The Chicago Bears have closed the book on Jay Cutler's era as their franchise quarterback, an unfulfilling eight-year story that featured only one postseason appearance.
The Bears made cutting Cutler their first official move on Thursday when the NFL free agent market opened, while they were reportedly working toward an agreement to replace him with former Tampa Bay quarterback Mike Glennon.
Cutler's final year with the Bears ended with a 3-13 record. Thumb and shoulder injuries limited him to five games. There was no guaranteed money left on the contract extension he signed a few days after the 2013 season, making the move to cut the 33-year-old widely expected.
"I appreciate Jay's professionalism throughout this process and throughout my two years with him here in Chicago," general manager Ryan Pace said. "I will always appreciate his toughness and respect his accomplishments on the field with the Bears."
Chairman George McCaskey said the organization was "grateful" for Cutler's contributions.
"His ability, toughness, and intelligence were on daily display at Halas Hall and Soldier Field. He had an extraordinary impact off the field, doing things for people, especially kids, without expecting or wanting any recognition," McCaskey said. "I was and am a big fan of his."
The Bears paid Cutler roughly $105 million since acquiring him in a trade with Denver before the 2009 season, when they sent the Broncos quarterback Kyle Orton, two first-round picks and a third-rounder for Cutler and a fifth-round selection. He accumulated more yards and touchdowns than any other Bears quarterback while picking up many other career club records, including passer rating and completion percentage. He also posted four of the top five single-season passing yardage totals in franchise history, behind record-holder Erik Kramer (1995).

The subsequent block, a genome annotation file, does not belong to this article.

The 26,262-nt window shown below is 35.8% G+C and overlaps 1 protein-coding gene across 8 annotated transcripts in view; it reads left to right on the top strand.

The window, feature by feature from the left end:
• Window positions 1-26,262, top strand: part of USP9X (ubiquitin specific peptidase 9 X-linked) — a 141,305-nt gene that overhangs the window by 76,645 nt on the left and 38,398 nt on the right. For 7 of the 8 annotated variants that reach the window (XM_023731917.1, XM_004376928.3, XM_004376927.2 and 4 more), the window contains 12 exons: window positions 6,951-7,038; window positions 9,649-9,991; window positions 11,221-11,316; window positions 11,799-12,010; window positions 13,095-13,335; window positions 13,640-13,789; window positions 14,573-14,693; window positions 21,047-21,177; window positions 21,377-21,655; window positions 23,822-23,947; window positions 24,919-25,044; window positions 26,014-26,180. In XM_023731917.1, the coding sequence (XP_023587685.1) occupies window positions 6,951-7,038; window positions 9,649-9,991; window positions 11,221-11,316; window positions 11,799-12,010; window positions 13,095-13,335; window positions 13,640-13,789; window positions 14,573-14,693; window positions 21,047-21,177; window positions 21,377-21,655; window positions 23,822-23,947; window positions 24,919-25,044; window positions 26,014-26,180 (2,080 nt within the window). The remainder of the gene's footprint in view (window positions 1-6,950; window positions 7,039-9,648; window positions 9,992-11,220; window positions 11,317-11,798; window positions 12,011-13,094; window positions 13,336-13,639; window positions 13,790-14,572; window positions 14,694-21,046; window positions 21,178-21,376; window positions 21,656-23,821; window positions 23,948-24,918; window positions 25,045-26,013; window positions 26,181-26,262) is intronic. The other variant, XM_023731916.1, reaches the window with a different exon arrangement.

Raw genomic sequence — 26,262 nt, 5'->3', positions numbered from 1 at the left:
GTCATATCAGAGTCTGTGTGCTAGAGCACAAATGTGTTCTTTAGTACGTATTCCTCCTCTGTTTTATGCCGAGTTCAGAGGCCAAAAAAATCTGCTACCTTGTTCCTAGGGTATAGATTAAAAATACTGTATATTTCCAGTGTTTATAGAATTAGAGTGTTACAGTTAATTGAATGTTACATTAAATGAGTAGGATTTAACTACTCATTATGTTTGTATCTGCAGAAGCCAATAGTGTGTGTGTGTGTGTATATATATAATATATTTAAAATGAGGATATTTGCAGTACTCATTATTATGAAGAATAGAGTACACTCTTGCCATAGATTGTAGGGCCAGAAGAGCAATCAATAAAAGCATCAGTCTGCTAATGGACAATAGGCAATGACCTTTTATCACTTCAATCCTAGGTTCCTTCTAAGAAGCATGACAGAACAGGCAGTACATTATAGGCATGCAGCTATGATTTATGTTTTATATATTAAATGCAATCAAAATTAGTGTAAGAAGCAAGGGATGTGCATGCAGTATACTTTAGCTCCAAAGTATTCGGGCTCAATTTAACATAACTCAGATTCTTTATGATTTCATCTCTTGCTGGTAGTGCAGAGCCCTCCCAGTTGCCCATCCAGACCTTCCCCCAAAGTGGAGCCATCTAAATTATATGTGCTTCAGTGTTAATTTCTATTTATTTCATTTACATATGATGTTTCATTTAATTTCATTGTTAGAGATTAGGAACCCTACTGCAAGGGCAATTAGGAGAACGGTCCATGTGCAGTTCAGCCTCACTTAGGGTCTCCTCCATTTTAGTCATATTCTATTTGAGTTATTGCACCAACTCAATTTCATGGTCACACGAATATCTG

Cutler took the Bears to the playoffs once, though, their only appearance of the last 10 years. They won the NFC North in 2010 and hosted the NFC championship game. But Cutler spent most of the second half on the sideline that afternoon with a knee injury that, fair or not, triggered a widespread spike in criticism about his demeanor and toughness.
The former first-round draft pick (11th overall) of the Broncos out of Vanderbilt had a rocket arm and nimble feet. His exceptional skills became more of a tease than fuel for the success envisioned by the Bears when they brought him in.
Cutler twice led the league in interceptions with the Bears and only once, his first season, played in all 16 games. He was battered some years behind leaky offensive lines, and at times lacked reliable wide receivers, though Alshon Jeffery and Brandon Marshall formed an exceptional duo from 2012-14. Cutler clashed at times with offensive coordinators, most notably caught once on camera shaking his head and cursing at Mike Martz after a play was called in.
With Brian Hoyer going to San Francisco and Matt Barkley also an unrestricted free agent, the Bears, who have not drafted a quarterback since Pace was hired after the 2014 season, could now turn to Glennon for their next audition.
Drafted in the third round out of North Carolina State in 2013 by the Buccaneers, Glennon had a decent rookie year with 19 touchdown passes and only nine interceptions over 13 starts. He was benched in favor of veteran Josh McCown in 2014 and ultimately usurped by No. 1 overall pick Jameis Winston the following season.
The Bears also let Jeffery leave for Philadelphia at the start of yet another offseason overhaul at Halas Hall.
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